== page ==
The most vulnerable population is kittens, as only 25% of cats born outdoors survive past 6 months of age. Recent population modeling work shows that high-intensity TNR not only reduces overall populations of free-roaming cats more effectively than other management tactics, but also results in significantly fewer kittens dying. In fact, researchers found that high-intensity TNR results in 31 times fewer preventable cat deaths compared to no intervention. This is one reason why TNR should be implemented more broadly across the country.
Most community cats don’t need rescuing; they have an outdoor home and people who care for them. Bringing these healthy community cats into shelters leads to overcrowding, cats getting sick, higher euthanasia rates and an ongoing drain on resources that could be more effectively spent on proactive spay/neuter efforts. Shelters and rescue groups help by participating in programs to get these cats spayed or neutered and vaccinated and to help support the people in the community who care for them.
Ideally, kittens, once weaned, can be placed in adoption programs. Kittens need to be exposed to humans by about 9 weeks of age in order to not harbor a fear of humans. Many community cat programs include foster homes to socialize kittens born outdoors so that they can be adopted into homes. Volunteering to be a foster home is one way you can be part of the solution.
While some people feel sorry for outdoor cats because they view the cats as fending for themselves or feel they will suffer a fate worse than euthanasia, adult community cats are generally healthy and thriving outdoors. Others are annoyed by the cats’ behaviors and want them removed without much thought to what happens to the cats. But the majority of people don’t feel that community cats should be euthanized.
It’s not a solution to overpopulation either. Community cats live at a certain location because it offers food and shelter. When cats are removed, unmanaged cats from surrounding areas may move in to take advantage of the newly available resources. The cycle of reproduction and nuisance behavior begins all over again. Rarely does an animal control agency have the capacity to remove enough cats to impact the population. They don’t have the resources nor, increasingly, the desire to remove cats who have little to no chance of being adopted. They also don’t have the support of the community members who feed the cats, making it very difficult to trap a significant number of the cats.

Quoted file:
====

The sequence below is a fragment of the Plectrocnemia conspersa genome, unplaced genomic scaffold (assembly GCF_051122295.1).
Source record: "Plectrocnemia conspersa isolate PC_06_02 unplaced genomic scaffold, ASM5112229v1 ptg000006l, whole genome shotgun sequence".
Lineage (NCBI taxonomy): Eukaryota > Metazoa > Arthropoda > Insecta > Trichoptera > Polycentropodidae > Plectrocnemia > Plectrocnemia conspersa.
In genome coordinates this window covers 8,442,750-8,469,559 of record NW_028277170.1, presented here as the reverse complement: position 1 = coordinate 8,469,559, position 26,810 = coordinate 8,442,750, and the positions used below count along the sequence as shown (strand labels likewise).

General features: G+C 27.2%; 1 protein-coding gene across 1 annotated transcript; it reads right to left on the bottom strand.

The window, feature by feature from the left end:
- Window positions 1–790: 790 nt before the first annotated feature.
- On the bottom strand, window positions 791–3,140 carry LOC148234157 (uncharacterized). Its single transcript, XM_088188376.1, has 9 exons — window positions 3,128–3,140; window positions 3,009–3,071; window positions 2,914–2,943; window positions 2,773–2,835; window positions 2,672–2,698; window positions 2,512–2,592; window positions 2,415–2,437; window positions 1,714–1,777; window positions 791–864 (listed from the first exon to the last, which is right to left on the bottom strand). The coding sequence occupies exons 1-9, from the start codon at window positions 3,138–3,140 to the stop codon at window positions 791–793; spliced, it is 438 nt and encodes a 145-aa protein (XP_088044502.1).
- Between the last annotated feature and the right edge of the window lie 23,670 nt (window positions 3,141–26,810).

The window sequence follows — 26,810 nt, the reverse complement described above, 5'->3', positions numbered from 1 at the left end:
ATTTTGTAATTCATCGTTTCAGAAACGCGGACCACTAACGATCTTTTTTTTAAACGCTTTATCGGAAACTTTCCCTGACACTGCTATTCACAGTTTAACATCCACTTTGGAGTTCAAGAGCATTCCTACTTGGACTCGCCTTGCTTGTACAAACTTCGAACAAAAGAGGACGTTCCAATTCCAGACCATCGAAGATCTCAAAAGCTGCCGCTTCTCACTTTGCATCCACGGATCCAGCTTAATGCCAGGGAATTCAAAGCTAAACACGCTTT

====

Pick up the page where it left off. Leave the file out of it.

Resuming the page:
A better approach includes TNR and the involvement of one or more caregivers. Spayed or neutered cats are healthier because they no longer fight over mates or expend resources on making and caring for kittens, and their nuisance behaviors are greatly reduced or eliminated. Caregivers provide food, water, and shelter and watch over the cats’ health and well-being.
There are no easy answers to the issue of cat predation on wildlife. However, removing cats only results in a temporary reduction in the cats’ numbers, essentially putting a bandage on the problem and further distance from real solutions.
Trap and remove may at first glance seem to be a logical approach to solving cat-wildlife conflict. You might be able to eliminate the population if your target is just a few cats, but trap and remove does not effectively scale up to an entire community—the level you’d need to have any impact on threats to wildlife. In order to reduce the population, at least 50% of the cats will need to be removed annually. The cats left behind will tend to have larger litters of kittens, and more of those kittens will survive. The population will quickly return to where it was before cats were removed—and in some cases has been documented to double!
Wildlife and cat advocates can help protect wildlife by collaborating on projects that encourage cat owners to keep owned cats indoors, seek support and funds for installing cat-proof fences around sensitive natural areas, humanely relocate cat colonies that pose unacceptable risks to wildlife, and improve the efficiency and economy of TNR programs. In recent years, animal welfare advocates and wildlife experts have joined forces to develop science-based methods for measuring the number of cats in a community, paving the way to more effective programs for humanely managing and reducing the number of outdoor cats.